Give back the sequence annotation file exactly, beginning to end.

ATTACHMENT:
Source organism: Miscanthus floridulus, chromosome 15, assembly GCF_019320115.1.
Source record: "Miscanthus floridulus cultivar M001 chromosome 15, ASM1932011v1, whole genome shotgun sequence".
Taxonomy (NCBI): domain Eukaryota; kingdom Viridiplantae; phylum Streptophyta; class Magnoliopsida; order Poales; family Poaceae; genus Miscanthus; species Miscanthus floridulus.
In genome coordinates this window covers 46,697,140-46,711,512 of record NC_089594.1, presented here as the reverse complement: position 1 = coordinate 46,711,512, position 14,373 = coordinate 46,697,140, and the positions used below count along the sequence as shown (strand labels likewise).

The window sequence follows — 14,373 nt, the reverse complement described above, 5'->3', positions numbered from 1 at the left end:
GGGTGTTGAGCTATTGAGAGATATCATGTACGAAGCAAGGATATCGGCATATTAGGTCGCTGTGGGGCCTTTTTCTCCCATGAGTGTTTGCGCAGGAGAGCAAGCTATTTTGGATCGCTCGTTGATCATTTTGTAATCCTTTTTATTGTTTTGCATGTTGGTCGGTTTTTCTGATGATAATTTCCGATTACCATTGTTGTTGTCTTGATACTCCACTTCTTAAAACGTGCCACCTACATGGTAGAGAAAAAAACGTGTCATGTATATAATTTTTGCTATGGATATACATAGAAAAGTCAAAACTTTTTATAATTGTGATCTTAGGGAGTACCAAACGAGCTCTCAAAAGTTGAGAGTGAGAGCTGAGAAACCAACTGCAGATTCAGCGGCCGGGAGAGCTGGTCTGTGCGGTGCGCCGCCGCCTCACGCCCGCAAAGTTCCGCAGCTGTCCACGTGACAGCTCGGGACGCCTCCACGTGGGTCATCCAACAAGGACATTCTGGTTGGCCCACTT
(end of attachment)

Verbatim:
Source organism: Miscanthus floridulus, chromosome 15, assembly GCF_019320115.1.
Source record: "Miscanthus floridulus cultivar M001 chromosome 15, ASM1932011v1, whole genome shotgun sequence".
Taxonomy (NCBI): domain Eukaryota; kingdom Viridiplantae; phylum Streptophyta; class Magnoliopsida; order Poales; family Poaceae; genus Miscanthus; species Miscanthus floridulus.
In genome coordinates this window covers 46,697,140-46,711,512 of record NC_089594.1, presented here as the reverse complement: position 1 = coordinate 46,711,512, position 14,373 = coordinate 46,697,140, and the positions used below count along the sequence as shown (strand labels likewise).

The window sequence follows — 14,373 nt, the reverse complement described above, 5'->3', positions numbered from 1 at the left end:
GGGTGTTGAGCTATTGAGAGATATCATGTACGAAGCAAGGATATCGGCATATTAGGTCGCTGTGGGGCCTTTTTCTCCCATGAGTGTTTGCGCAGGAGAGCAAGCTATTTTGGATCGCTCGTTGATCATTTTGTAATCCTTTTTATTGTTTTGCATGTTGGTCGGTTTTTCTGATGATAATTTCCGATTACCATTGTTGTTGTCTTGATACTCCACTTCTTAAAACGTGCCACCTACATGGTAGAGAAAAAAACGTGTCATGTATATAATTTTTGCTATGGATATACATAGAAAAGTCAAAACTTTTTATAATTGTGATCTTAGGGAGTACCAAACGAGCTCTCAAAAGTTGAGAGTGAGAGCTGAGAAACCAACTGCAGATTCAGCGGCCGGGAGAGCTGGTCTGTGCGGTGCGCCGCCGCCTCACGCCCGCAAAGTTCCGCAGCTGTCCACGTGACAGCTCGGGACGCCTCCACGTGGGTCATCCAACAAGGACATTCTGGTTGGCCCACTT